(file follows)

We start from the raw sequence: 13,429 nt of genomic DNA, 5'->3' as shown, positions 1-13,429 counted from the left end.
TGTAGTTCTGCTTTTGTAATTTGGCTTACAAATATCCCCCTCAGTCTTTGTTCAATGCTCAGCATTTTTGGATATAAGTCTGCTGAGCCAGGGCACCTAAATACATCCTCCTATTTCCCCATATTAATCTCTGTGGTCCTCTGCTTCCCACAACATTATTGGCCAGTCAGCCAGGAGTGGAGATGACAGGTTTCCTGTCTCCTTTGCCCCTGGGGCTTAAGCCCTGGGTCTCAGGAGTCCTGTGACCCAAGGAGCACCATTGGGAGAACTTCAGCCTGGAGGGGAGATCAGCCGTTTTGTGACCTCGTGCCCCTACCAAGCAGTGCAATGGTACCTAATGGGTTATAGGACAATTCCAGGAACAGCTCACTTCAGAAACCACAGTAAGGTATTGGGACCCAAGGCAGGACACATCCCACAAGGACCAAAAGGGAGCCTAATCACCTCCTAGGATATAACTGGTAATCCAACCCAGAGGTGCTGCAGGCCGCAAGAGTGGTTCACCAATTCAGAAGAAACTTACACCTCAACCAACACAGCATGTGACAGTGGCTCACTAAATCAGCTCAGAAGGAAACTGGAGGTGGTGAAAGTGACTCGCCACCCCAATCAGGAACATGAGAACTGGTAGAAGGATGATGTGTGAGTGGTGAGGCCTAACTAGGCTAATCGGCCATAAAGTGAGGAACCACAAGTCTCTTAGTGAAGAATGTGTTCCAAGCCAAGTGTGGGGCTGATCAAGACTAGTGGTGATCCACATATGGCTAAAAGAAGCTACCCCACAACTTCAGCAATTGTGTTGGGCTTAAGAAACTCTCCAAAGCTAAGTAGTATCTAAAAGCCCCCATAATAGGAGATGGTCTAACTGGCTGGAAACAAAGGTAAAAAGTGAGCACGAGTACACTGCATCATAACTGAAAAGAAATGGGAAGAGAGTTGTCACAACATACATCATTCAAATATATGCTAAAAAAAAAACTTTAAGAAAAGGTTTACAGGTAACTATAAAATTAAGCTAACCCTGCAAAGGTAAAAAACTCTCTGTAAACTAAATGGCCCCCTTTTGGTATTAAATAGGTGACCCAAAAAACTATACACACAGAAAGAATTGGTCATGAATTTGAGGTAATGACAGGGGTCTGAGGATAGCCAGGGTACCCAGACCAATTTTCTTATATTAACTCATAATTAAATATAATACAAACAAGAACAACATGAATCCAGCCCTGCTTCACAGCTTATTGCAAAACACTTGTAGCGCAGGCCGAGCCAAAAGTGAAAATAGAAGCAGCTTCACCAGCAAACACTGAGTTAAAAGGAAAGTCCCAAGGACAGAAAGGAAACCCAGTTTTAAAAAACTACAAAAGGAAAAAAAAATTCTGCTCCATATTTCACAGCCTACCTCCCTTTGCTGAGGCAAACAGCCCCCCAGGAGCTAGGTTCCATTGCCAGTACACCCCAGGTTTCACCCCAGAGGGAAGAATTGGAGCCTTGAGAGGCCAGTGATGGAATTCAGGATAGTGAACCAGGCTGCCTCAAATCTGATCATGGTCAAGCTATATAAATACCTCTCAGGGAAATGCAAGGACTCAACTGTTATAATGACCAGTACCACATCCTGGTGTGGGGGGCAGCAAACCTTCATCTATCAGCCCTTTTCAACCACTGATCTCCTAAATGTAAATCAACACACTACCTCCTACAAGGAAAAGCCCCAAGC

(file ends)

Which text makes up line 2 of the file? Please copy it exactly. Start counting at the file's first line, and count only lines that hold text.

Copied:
TGTAGTTCTGCTTTTGTAATTTGGCTTACAAATATCCCCCTCAGTCTTTGTTCAATGCTCAGCATTTTTGGATATAAGTCTGCTGAGCCAGGGCACCTAAATACATCCTCCTATTTCCCCATATTAATCTCTGTGGTCCTCTGCTTCCCACAACATTATTGGCCAGTCAGCCAGGAGTGGAGATGACAGGTTTCCTGTCTCCTTTGCCCCTGGGGCTTAAGCCCTGGGTCTCAGGAGTCCTGTGACCCAAGGAGCACCATTGGGAGAACTTCAGCCTGGAGGGGAGATCAGCCGTTTTGTGACCTCGTGCCCCTACCAAGCAGTGCAATGGTACCTAATGGGTTATAGGACAATTCCAGGAACAGCTCACTTCAGAAACCACAGTAAGGTATTGGGACCCAAGGCAGGACACATCCCACAAGGACCAAAAGGGAGCCTAATCACCTCCTAGGATATAACTGGTAATCCAACCCAGAGGTGCTGCAGGCCGCAAGAGTGGTTCACCAATTCAGAAGAAACTTACACCTCAACCAACACAGCATGTGACAGTGGCTCACTAAATCAGCTCAGAAGGAAACTGGAGGTGGTGAAAGTGACTCGCCACCCCAATCAGGAACATGAGAACTGGTAGAAGGATGATGTGTGAGTGGTGAGGCCTAACTAGGCTAATCGGCCATAAAGTGAGGAACCACAAGTCTCTTAGTGAAGAATGTGTTCCAAGCCAAGTGTGGGGCTGATCAAGACTAGTGGTGATCCACATATGGCTAAAAGAAGCTACCCCACAACTTCAGCAATTGTGTTGGGCTTAAGAAACTCTCCAAAGCTAAGTAGTATCTAAAAGCCCCCATAATAGGAGATGGTCTAACTGGCTGGAAACAAAGGTAAAAAGTGAGCACGAGTACACTGCATCATAACTGAAAAGAAATGGGAAGAGAGTTGTCACAACATACATCATTCAAATATATGCTAAAAAAAAAACTTTAAGAAAAGGTTTACAGGTAACTATAAAATTAAGCTAACCCTGCAAAGGTAAAAAACTCTCTGTAAACTAAATGGCCCCCTTTTGGTATTAAATAGGTGACCCAAAAAACTATACACACAGAAAGAATTGGTCATGAATTTGAGGTAATGACAGGGGTCTGAGGATAGCCAGGGTACCCAGACCAATTTTCTTATATTAACTCATAATTAAATATAATACAAACAAGAACAACATGAATCCAGCCCTGCTTCACAGCTTATTGCAAAACACTTGTAGCGCAGGCCGAGCCAAAAGTGAAAATAGAAGCAGCTTCACCAGCAAACACTGAGTTAAAAGGAAAGTCCCAAGGACAGAAAGGAAACCCAGTTTTAAAAAACTACAAAAGGAAAAAAAAATTCTGCTCCATATTTCACAGCCTACCTCCCTTTGCTGAGGCAAACAGCCCCCCAGGAGCTAGGTTCCATTGCCAGTACACCCCAGGTTTCACCCCAGAGGGAAGAATTGGAGCCTTGAGAGGCCAGTGATGGAATTCAGGATAGTGAACCAGGCTGCCTCAAATCTGATCATGGTCAAGCTATATAAATACCTCTCAGGGAAATGCAAGGACTCAACTGTTATAATGACCAGTACCACATCCTGGTGTGGGGGGCAGCAAACCTTCATCTATCAGCCCTTTTCAACCACTGATCTCCTAAATGTAAATCAACACACTACCTCCTACAAGGAAAAGCCCCAAGC